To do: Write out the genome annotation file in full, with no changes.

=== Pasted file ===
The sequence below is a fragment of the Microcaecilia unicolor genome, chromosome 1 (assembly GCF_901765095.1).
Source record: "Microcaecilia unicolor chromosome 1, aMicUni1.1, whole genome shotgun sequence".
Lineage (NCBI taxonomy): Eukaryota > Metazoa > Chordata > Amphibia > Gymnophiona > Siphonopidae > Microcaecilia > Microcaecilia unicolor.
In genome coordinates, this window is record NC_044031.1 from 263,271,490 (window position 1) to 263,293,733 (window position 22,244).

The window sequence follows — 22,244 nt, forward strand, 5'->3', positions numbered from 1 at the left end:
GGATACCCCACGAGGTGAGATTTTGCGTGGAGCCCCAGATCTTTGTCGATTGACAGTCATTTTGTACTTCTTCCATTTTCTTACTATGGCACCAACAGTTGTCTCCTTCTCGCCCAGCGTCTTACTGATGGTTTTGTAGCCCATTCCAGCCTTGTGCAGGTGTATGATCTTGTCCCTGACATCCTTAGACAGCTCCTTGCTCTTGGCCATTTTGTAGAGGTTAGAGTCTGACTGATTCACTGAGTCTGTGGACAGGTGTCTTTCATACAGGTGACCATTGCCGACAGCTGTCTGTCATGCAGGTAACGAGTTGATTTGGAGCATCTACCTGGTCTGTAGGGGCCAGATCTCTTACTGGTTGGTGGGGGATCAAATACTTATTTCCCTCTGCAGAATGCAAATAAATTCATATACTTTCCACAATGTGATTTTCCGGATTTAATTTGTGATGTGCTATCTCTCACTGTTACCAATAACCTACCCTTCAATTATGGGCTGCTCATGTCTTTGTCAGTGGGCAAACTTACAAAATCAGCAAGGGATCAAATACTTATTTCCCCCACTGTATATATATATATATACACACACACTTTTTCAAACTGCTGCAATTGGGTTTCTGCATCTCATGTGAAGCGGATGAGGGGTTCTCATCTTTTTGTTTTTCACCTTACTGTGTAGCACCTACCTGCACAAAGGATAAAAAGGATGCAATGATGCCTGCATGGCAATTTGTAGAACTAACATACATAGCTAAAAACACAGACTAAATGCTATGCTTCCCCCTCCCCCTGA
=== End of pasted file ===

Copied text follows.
The sequence below is a fragment of the Microcaecilia unicolor genome, chromosome 1 (assembly GCF_901765095.1).
Source record: "Microcaecilia unicolor chromosome 1, aMicUni1.1, whole genome shotgun sequence".
Lineage (NCBI taxonomy): Eukaryota > Metazoa > Chordata > Amphibia > Gymnophiona > Siphonopidae > Microcaecilia > Microcaecilia unicolor.
In genome coordinates, this window is record NC_044031.1 from 263,271,490 (window position 1) to 263,293,733 (window position 22,244).

The window sequence follows — 22,244 nt, forward strand, 5'->3', positions numbered from 1 at the left end:
GGATACCCCACGAGGTGAGATTTTGCGTGGAGCCCCAGATCTTTGTCGATTGACAGTCATTTTGTACTTCTTCCATTTTCTTACTATGGCACCAACAGTTGTCTCCTTCTCGCCCAGCGTCTTACTGATGGTTTTGTAGCCCATTCCAGCCTTGTGCAGGTGTATGATCTTGTCCCTGACATCCTTAGACAGCTCCTTGCTCTTGGCCATTTTGTAGAGGTTAGAGTCTGACTGATTCACTGAGTCTGTGGACAGGTGTCTTTCATACAGGTGACCATTGCCGACAGCTGTCTGTCATGCAGGTAACGAGTTGATTTGGAGCATCTACCTGGTCTGTAGGGGCCAGATCTCTTACTGGTTGGTGGGGGATCAAATACTTATTTCCCTCTGCAGAATGCAAATAAATTCATATACTTTCCACAATGTGATTTTCCGGATTTAATTTGTGATGTGCTATCTCTCACTGTTACCAATAACCTACCCTTCAATTATGGGCTGCTCATGTCTTTGTCAGTGGGCAAACTTACAAAATCAGCAAGGGATCAAATACTTATTTCCCCCACTGTATATATATATATATACACACACACTTTTTCAAACTGCTGCAATTGGGTTTCTGCATCTCATGTGAAGCGGATGAGGGGTTCTCATCTTTTTGTTTTTCACCTTACTGTGTAGCACCTACCTGCACAAAGGATAAAAAGGATGCAATGATGCCTGCATGGCAATTTGTAGAACTAACATACATAGCTAAAAACACAGACTAAATGCTATGCTTCCCCCTCCCCCTGA